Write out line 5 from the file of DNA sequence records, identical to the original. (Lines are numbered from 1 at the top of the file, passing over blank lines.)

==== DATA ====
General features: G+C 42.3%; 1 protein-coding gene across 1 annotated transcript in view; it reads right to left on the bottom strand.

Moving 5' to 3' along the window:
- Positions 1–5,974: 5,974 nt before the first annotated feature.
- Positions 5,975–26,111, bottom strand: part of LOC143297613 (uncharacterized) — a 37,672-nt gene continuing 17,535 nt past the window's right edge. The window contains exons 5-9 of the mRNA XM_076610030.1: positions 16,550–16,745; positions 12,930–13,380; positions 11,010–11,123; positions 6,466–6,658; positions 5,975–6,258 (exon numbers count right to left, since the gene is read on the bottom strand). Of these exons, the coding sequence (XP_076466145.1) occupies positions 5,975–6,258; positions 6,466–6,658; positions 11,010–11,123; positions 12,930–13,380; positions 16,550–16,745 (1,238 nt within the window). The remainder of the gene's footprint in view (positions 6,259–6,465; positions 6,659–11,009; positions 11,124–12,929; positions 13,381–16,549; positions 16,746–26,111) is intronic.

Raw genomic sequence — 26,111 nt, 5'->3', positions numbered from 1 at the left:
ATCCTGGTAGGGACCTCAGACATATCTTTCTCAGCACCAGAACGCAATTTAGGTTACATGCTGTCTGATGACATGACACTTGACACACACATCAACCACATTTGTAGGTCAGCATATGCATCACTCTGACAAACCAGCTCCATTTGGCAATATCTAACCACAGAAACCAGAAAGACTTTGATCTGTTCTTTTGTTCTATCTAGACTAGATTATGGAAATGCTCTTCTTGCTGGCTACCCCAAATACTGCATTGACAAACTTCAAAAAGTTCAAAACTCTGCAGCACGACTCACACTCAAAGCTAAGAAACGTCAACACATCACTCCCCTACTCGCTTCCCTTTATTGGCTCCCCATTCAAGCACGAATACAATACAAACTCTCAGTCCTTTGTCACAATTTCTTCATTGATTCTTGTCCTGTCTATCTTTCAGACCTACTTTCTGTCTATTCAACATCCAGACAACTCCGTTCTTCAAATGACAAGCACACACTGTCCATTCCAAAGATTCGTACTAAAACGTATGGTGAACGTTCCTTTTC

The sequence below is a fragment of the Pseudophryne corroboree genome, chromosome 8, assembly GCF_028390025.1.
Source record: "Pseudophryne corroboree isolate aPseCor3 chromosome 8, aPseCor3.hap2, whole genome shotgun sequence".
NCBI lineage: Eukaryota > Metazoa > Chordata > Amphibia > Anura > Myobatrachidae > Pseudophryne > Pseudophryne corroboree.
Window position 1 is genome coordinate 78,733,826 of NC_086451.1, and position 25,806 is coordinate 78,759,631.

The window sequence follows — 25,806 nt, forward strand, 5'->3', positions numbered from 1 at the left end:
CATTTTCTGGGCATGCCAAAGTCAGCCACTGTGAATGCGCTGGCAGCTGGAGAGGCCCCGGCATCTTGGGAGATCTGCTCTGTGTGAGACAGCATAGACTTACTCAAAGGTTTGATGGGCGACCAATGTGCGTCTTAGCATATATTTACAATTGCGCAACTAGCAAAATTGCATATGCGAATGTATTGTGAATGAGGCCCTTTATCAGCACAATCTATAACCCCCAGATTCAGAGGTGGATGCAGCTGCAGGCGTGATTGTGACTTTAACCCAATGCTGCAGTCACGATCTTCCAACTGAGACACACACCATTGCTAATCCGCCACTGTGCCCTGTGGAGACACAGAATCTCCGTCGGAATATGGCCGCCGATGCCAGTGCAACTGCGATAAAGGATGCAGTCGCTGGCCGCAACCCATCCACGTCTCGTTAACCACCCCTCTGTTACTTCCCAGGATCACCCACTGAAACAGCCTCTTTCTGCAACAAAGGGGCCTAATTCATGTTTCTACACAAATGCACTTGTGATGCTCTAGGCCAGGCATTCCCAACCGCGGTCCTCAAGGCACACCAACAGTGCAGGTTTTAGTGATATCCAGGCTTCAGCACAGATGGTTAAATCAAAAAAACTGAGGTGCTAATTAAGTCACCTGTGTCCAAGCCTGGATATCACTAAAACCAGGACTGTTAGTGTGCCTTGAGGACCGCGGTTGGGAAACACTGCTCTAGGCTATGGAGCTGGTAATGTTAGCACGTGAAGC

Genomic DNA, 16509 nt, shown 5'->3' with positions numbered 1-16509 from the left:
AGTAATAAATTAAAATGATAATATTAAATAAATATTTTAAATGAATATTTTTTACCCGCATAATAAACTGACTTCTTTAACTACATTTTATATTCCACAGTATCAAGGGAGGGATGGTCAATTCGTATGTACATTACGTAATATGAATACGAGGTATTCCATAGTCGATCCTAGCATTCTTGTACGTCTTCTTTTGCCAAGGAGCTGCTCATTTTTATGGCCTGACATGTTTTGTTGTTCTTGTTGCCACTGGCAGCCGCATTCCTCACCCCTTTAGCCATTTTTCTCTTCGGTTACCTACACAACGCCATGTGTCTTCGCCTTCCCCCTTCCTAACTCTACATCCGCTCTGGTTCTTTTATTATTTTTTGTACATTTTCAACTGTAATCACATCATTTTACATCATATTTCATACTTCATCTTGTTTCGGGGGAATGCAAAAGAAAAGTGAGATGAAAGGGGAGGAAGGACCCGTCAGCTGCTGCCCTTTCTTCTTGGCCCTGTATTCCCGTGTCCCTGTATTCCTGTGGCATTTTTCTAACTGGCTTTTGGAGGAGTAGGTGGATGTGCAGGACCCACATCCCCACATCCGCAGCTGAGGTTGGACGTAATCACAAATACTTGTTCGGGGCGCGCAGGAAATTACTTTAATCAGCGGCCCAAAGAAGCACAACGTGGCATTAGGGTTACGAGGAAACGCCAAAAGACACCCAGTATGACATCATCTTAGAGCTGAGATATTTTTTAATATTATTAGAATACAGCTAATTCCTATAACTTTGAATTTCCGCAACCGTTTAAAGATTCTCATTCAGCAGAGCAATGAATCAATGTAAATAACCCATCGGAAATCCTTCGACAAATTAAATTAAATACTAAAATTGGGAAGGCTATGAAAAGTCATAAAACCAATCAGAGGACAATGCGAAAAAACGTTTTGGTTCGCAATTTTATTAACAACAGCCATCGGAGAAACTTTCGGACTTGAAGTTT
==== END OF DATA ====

Raw genomic sequence — 26,111 nt, 5'->3', positions numbered from 1 at the left: